Creating Test Reports for Android with Spoon and Emma

Testing is one of the most important parts of software development. And Android applications are not an exception. When writing code, you should review it and think how it will be tested afterwards.

Let’s imagine a situation where you need to cover your fully completed project with tests. It’s not that simple. Probably, your code wasn’t implemented to be easily testable. This means that you need to change it and make it testable… without damaging any functionality (actually, nowadays it’s called refactoring). But can you confidently say that these changes didn’t harm the code if it didn’t undergo thorough testing? Doubtful.

I think tests, that is to say unit tests, have to be written by the developer himself, because only the developer knows how and what he has coded.

As far as Android unit testing is concerned, Google offers pretty nice tools for testing, but there is not much you can do with them. Often the JUnit framework is used for testing, but, of course, it has its pros and cons.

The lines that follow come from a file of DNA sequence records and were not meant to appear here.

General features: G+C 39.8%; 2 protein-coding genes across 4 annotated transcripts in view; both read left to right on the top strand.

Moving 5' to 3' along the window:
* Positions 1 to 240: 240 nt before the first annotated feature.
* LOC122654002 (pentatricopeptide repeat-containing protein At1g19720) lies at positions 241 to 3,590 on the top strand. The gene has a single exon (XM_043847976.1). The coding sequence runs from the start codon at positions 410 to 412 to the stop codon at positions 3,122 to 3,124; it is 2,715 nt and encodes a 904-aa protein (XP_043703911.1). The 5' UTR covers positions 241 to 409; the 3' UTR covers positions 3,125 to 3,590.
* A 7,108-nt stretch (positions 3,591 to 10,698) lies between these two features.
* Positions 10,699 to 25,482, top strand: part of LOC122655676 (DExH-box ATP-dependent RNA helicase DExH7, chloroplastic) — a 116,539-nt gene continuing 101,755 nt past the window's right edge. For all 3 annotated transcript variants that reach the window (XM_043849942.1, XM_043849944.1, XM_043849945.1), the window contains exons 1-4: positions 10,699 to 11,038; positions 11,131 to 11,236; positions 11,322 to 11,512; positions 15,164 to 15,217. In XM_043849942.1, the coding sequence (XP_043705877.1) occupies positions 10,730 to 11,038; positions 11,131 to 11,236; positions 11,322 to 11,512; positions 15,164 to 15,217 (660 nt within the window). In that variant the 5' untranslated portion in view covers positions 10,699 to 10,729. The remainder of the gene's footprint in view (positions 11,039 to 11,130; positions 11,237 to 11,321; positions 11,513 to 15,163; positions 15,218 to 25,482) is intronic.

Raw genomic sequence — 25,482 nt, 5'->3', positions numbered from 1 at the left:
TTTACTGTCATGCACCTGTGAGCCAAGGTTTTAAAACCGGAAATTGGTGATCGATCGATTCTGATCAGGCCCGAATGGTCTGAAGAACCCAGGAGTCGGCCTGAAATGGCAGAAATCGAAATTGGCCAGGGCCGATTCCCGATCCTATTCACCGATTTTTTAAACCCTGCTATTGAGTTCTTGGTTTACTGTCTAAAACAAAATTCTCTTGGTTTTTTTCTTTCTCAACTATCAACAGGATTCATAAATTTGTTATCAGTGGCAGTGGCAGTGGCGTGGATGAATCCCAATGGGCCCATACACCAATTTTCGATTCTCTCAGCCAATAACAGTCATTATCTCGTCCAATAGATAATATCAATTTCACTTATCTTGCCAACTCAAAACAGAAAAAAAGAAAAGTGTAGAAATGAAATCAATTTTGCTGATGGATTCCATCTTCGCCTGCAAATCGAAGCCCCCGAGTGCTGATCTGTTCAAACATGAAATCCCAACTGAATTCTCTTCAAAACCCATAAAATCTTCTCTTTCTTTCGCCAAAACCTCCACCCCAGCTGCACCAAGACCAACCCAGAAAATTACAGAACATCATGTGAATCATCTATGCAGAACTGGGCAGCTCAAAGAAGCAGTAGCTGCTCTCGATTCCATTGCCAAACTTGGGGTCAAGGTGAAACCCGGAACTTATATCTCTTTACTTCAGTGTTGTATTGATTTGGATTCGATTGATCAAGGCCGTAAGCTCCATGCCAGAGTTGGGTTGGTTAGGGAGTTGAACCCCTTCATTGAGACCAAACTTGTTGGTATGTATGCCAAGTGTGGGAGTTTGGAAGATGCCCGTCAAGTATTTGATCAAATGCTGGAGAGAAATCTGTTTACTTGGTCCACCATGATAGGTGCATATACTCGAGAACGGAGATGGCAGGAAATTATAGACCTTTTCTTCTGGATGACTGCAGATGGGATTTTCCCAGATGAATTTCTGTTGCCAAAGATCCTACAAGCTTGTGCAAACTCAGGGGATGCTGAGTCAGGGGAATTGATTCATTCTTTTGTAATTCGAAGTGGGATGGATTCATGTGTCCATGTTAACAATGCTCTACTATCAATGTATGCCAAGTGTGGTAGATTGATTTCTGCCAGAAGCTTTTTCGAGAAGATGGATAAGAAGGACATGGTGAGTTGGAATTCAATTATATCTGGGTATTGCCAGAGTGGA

JUnit is used for unit testing, which allows you to check the correctness of individual modules of the application source code. The advantage of this approach is in the isolation of an individual module from the others. In this case, the purpose of such method allows the developer to ensure that the module itself works correctly. JUnit is a class library.

Unfortunately, anyone who worked with this framework at least once noticed that it is completely unsuitable for GUI testing. A sign of good manners is code that was covered with tests and has a test coverage report with the percentage of code covered.